Chicago Sun-Times' Scores

For 822 reviews, this publication has graded:
  • 64% higher than the average critic
  • 3% same as the average critic
  • 33% lower than the average critic
On average, this publication grades 0.7 points higher than other critics. (0-100 point scale)
Average TV Show review score: 65
Highest review score: 100 Rescue Me: Season 4
Lowest review score: 0 Back to You: Season 1
Score distribution:
  1. Mixed: 0 out of 564
  2. Negative: 0 out of 564
564 tv reviews
  1. Fantastic, fascinating, creepy, charming and gruesome.
    • 81 Metascore
    • 100 Critic Score
    It's a beauty--in many ways richer than the Broadway production--and should not be missed.
  2. Men of a Certain Age is strung together by small moments of triumph that make life worth living--and this show worth watching.
  3. With its viciously sarcastic view of shameless business deals in sports, Arli$$ is ready for instant victories as a champion of television satire. [7 Aug 1996, p.53]
    • Chicago Sun-Times
  4. Overall, co-creator Steven Moffat and writer-actor Mark Gatiss have delivered a whip-smart follow-up.
  5. "Curb" may be ridiculously silly, but, unlike "Extras," its shenanigans are inventive.
  6. Raising Hope already has a little place in my heart. There's something about the downwardly mobile family unit (see: "Malcolm in the Middle," "The Middle," "Raising Arizona") that's just funnier and sweeter than anything else on TV.
  7. Bravo’s first original non-reality TV series is a sometimes hilarious, sometimes heartbreaking story about an L.A.-based self-help author.
  8. Teenagers will be fascinated by the show's intimate knowledge of high school hallways, where a whisper can ruin a reputation, an ardent glance can start a romance and the threat of guns and AIDS have become as real as playground bullies. But My So-Called Life is also a show for parents, who may see -- for a change -- an uncomfortably real reflection of themselves. [25 Aug 1994, p.35]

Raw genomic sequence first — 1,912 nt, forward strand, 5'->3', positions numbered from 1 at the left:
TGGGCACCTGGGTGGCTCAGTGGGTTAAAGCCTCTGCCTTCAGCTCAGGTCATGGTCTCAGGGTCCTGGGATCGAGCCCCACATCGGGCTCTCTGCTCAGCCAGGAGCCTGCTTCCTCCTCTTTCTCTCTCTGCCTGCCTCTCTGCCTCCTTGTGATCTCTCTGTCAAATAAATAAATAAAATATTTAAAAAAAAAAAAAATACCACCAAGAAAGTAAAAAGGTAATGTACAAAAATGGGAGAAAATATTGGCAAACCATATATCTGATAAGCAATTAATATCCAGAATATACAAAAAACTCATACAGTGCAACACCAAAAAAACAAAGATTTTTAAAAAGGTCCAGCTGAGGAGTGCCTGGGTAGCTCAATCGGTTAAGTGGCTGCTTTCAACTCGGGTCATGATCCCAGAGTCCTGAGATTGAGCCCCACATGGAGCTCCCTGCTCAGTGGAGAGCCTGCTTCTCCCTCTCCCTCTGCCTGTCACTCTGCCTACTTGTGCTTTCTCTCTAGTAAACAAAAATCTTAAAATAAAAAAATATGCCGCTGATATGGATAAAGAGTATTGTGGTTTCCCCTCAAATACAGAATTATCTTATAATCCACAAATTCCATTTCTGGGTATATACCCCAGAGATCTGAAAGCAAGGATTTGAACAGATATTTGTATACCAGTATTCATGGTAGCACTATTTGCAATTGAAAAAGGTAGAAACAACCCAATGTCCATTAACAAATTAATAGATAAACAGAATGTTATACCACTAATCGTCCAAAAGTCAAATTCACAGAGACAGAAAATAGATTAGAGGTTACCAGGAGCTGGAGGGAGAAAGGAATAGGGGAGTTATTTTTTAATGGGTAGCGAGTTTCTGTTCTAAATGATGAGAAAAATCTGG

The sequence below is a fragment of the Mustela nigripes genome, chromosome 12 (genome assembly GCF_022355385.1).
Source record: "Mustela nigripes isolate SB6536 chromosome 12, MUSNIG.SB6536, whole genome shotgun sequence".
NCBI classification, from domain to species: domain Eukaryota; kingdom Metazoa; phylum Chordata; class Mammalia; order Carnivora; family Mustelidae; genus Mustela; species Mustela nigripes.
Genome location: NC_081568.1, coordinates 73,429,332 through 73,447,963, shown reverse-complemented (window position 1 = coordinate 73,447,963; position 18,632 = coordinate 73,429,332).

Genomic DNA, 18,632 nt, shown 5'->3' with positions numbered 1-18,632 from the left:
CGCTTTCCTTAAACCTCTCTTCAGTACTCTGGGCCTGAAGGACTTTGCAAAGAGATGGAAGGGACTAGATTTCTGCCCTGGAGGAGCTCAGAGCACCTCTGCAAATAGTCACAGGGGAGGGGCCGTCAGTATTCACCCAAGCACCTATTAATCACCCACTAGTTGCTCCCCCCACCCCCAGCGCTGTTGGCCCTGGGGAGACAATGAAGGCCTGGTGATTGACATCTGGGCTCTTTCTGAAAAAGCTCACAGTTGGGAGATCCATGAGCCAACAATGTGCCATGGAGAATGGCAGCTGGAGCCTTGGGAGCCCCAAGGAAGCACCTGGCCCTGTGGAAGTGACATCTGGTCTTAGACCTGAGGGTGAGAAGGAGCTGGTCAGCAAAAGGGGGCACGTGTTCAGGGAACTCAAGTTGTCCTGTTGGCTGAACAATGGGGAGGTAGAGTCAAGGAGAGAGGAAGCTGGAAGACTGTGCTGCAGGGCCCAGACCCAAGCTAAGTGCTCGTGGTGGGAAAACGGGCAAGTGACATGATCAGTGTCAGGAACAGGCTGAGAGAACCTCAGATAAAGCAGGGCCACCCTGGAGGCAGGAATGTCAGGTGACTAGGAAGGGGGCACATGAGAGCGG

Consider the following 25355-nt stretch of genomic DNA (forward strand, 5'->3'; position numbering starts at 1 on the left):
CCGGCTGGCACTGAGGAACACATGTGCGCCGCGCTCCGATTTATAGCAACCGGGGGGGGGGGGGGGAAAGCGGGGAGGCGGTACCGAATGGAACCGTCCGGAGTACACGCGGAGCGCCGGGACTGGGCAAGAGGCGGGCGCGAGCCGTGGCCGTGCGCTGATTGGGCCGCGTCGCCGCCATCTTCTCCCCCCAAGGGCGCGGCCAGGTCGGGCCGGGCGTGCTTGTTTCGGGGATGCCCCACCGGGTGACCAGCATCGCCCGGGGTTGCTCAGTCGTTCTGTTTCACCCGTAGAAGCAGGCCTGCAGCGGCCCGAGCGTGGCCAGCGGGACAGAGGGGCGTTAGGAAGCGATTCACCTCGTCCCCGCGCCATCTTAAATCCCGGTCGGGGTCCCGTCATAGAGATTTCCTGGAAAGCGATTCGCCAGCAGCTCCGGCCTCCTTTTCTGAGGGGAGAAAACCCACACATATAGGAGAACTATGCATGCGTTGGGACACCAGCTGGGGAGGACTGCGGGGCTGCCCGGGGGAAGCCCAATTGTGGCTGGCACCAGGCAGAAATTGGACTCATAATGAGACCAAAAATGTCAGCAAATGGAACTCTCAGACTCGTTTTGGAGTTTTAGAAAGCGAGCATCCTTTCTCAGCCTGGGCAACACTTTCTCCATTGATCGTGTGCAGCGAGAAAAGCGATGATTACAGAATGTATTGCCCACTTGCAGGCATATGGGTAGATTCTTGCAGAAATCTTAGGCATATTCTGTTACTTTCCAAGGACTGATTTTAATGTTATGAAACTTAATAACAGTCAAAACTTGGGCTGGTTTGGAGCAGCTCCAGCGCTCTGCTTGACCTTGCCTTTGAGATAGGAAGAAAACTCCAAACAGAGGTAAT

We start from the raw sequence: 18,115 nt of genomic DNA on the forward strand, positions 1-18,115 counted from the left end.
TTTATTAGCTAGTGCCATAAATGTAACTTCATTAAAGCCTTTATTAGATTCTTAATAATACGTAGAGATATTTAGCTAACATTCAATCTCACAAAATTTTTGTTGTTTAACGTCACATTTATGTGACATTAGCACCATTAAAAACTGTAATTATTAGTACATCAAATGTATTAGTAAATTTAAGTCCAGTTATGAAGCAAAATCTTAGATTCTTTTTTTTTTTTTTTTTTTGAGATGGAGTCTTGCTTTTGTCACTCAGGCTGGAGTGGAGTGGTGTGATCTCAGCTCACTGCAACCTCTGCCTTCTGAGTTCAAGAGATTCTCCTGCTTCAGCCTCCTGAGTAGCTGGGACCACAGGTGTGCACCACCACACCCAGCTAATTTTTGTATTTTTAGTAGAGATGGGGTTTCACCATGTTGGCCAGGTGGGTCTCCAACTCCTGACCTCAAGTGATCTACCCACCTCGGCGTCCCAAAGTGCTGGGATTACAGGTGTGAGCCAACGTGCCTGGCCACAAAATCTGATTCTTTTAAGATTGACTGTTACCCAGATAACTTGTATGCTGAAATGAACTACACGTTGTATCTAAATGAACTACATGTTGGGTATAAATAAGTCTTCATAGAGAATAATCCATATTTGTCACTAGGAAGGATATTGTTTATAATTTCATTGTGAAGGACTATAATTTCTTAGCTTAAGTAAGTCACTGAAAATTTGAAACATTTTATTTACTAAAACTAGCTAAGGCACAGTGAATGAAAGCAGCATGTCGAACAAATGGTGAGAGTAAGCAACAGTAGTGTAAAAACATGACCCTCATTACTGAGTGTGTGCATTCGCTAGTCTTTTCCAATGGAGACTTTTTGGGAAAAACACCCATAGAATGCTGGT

• Chicago Sun-Times
  9. An utterly dry and brilliantly written dissection of life behind the host's desk. And with its unflinching but affectionate inside look at the pettiness, narcissism and deceit that characterize the TV business, it's probably truer than most of the networks' fact-based miniseries. [22 Jun 1994]
    • Chicago Sun-Times
  10. It’s also an intimately personal tale of Kramer’s heartbreaking first-hand experience with the disease. Directed by Ryan Murphy, it’s bound to put Emmys in the hands of a remarkable cast.
  11. The 18th Amendment--that "Noble Experiment" that turned out to be one of the country's biggest civic failures--is the subject of a fascinating new documentary by Ken Burns.
  12. The best drama on broadcast TV hasn’t missed a beat since its universally praised fifth season.
  13. The fifth season of this filmlike thriller is metaphorically knocking my socks off. My actual socks remain on.
  14. This cult hit deserves mainstream success in its second season, which wastes no time diving back in to the heart-pounding action.